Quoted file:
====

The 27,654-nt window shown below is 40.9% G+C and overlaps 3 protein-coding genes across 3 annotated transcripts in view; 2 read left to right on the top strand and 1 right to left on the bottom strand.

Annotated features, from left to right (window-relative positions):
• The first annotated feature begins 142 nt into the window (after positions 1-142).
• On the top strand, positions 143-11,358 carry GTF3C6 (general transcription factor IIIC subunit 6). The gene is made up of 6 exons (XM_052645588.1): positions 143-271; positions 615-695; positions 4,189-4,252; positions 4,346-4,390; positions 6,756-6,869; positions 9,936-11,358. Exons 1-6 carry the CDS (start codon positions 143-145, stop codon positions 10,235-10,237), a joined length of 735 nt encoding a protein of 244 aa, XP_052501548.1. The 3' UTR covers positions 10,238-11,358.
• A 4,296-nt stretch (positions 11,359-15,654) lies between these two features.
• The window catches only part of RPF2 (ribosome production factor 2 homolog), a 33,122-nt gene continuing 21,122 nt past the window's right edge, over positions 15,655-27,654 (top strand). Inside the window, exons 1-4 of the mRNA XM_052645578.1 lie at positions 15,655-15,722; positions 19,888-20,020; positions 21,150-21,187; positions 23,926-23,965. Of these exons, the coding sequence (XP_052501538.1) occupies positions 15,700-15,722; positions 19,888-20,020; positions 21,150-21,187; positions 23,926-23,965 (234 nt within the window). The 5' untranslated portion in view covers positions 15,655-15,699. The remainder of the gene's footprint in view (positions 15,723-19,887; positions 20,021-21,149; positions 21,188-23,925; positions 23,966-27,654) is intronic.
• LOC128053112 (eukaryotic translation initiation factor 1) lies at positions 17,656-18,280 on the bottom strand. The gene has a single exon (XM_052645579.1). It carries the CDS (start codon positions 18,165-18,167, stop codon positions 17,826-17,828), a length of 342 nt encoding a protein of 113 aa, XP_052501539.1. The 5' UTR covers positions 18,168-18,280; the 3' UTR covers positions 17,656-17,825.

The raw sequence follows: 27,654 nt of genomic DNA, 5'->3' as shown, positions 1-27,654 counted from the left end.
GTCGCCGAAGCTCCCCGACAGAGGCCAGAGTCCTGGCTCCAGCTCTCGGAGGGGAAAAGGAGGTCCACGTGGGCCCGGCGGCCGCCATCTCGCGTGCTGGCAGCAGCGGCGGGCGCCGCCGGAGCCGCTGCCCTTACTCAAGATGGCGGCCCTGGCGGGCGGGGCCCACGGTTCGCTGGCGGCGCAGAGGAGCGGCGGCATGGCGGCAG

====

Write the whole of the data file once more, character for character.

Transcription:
The 27,654-nt window shown below is 40.9% G+C and overlaps 3 protein-coding genes across 3 annotated transcripts in view; 2 read left to right on the top strand and 1 right to left on the bottom strand.

Annotated features, from left to right (window-relative positions):
• The first annotated feature begins 142 nt into the window (after positions 1-142).
• On the top strand, positions 143-11,358 carry GTF3C6 (general transcription factor IIIC subunit 6). The gene is made up of 6 exons (XM_052645588.1): positions 143-271; positions 615-695; positions 4,189-4,252; positions 4,346-4,390; positions 6,756-6,869; positions 9,936-11,358. Exons 1-6 carry the CDS (start codon positions 143-145, stop codon positions 10,235-10,237), a joined length of 735 nt encoding a protein of 244 aa, XP_052501548.1. The 3' UTR covers positions 10,238-11,358.
• A 4,296-nt stretch (positions 11,359-15,654) lies between these two features.
• The window catches only part of RPF2 (ribosome production factor 2 homolog), a 33,122-nt gene continuing 21,122 nt past the window's right edge, over positions 15,655-27,654 (top strand). Inside the window, exons 1-4 of the mRNA XM_052645578.1 lie at positions 15,655-15,722; positions 19,888-20,020; positions 21,150-21,187; positions 23,926-23,965. Of these exons, the coding sequence (XP_052501538.1) occupies positions 15,700-15,722; positions 19,888-20,020; positions 21,150-21,187; positions 23,926-23,965 (234 nt within the window). The 5' untranslated portion in view covers positions 15,655-15,699. The remainder of the gene's footprint in view (positions 15,723-19,887; positions 20,021-21,149; positions 21,188-23,925; positions 23,966-27,654) is intronic.
• LOC128053112 (eukaryotic translation initiation factor 1) lies at positions 17,656-18,280 on the bottom strand. The gene has a single exon (XM_052645579.1). It carries the CDS (start codon positions 18,165-18,167, stop codon positions 17,826-17,828), a length of 342 nt encoding a protein of 113 aa, XP_052501539.1. The 5' UTR covers positions 18,168-18,280; the 3' UTR covers positions 17,656-17,825.

The raw sequence follows: 27,654 nt of genomic DNA, 5'->3' as shown, positions 1-27,654 counted from the left end.
GTCGCCGAAGCTCCCCGACAGAGGCCAGAGTCCTGGCTCCAGCTCTCGGAGGGGAAAAGGAGGTCCACGTGGGCCCGGCGGCCGCCATCTCGCGTGCTGGCAGCAGCGGCGGGCGCCGCCGGAGCCGCTGCCCTTACTCAAGATGGCGGCCCTGGCGGGCGGGGCCCACGGTTCGCTGGCGGCGCAGAGGAGCGGCGGCATGGCGGCAG